Winding trails traverse a wooded hillside and lead to a picturesque overlook. Old stone walls cross the property, with majestic white pines towering overhead.
This classic Cape Ann landscape is dominated by dense woodland, granite outcroppings, glacial erratics, and stone structures attributed to Indigenous people.
A winding trail passes high above low-lying wetlands and vernal pools.
To the east, a trail spur leads to expansive views of Langsford Pond, home to beavers and waterfowl. To the west, visitors can follow a connector trail from this property all the way to Greenbelt’s Carter Reservation and Dogtown’s extensive trail network, thanks to the generosity of adjacent neighbors. Please stay on the trail and respect private property.
At the time of European contact, Algonquians known as the Pawtucket were growing corn in clearings on gentle slopes. English colonists named the area Samp Porridge Hill, describing the nausamp (corn meal) that the Pawtucket were producing in hollowed tree trunks they used as mortars.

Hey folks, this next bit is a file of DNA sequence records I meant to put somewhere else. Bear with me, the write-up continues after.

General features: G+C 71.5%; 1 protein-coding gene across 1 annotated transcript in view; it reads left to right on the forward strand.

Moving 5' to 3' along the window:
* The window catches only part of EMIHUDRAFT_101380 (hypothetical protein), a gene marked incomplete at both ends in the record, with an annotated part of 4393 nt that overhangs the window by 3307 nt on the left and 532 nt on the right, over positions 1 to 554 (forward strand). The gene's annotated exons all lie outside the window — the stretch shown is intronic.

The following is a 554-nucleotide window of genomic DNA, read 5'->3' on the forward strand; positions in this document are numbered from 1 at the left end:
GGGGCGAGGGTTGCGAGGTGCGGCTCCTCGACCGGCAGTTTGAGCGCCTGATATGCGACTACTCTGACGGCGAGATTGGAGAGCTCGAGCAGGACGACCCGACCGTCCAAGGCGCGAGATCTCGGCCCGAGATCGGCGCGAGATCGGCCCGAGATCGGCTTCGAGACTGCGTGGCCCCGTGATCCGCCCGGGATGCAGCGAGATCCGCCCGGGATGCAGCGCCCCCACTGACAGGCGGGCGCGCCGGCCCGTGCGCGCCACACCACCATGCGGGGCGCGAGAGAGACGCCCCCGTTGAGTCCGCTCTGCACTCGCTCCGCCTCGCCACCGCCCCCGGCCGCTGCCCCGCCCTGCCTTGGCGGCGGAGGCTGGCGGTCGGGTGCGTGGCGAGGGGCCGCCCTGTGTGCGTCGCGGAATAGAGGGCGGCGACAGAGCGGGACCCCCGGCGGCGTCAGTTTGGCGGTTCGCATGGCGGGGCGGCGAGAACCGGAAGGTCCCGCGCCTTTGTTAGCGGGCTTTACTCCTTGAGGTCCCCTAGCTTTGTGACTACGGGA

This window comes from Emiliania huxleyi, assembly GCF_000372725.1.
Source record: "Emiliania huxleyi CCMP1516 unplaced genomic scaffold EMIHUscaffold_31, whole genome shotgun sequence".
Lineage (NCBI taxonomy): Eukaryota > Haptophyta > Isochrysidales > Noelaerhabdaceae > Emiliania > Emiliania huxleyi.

The Pawtucket had a village at the head of Lobster Cove and a watchtower at Wigwam Point where the lighthouse is today. They kept watch for enemy raiders from the north who sometimes canoed down the coast to steal corn. Annisquam Heights was a Pawtucket burial ground. Indigenous peoples hunted beavers and waterfowl at Langsford Pond, unobstructed by dams at that time, and fished for river herring and eels.
In the 18th century, the Saville family raised sheep and ran a tannery on a portion of the property.
0.8 miles of moderate terrain with connecting trails.
The property is made up of three separate acquisitions that were protected over nearly twenty years by Greenbelt with support from the Dusky Foundation, William P. Wharton Trust, City of Gloucester Community Preservation Funds, Maritime Gloucester, Anna Crouse, and individual donors.
Flora & Fauna
A mature forest dominated by white pines covers the sloping hillsides that lead down to Langsford Pond. The pond has been enlarged by beaver flooding and much is covered in emergent woody vegetation.
A certified vernal pool near the pond is active in spring with egg masses of amphibians such as the spotted salamander. Look for active beaver and waterfowl out on the pond’s open water.
At the rotary in Gloucester, take route 127 (Washington Street) for about 3 miles. Take a right onto Revere Street. When it forks, bear right and it becomes Hutchins Court. Follow it to the end where a parking lot is located.
Town: Gloucester Total Acres: 44 Year Conserved: 2015 Difficulty: Medium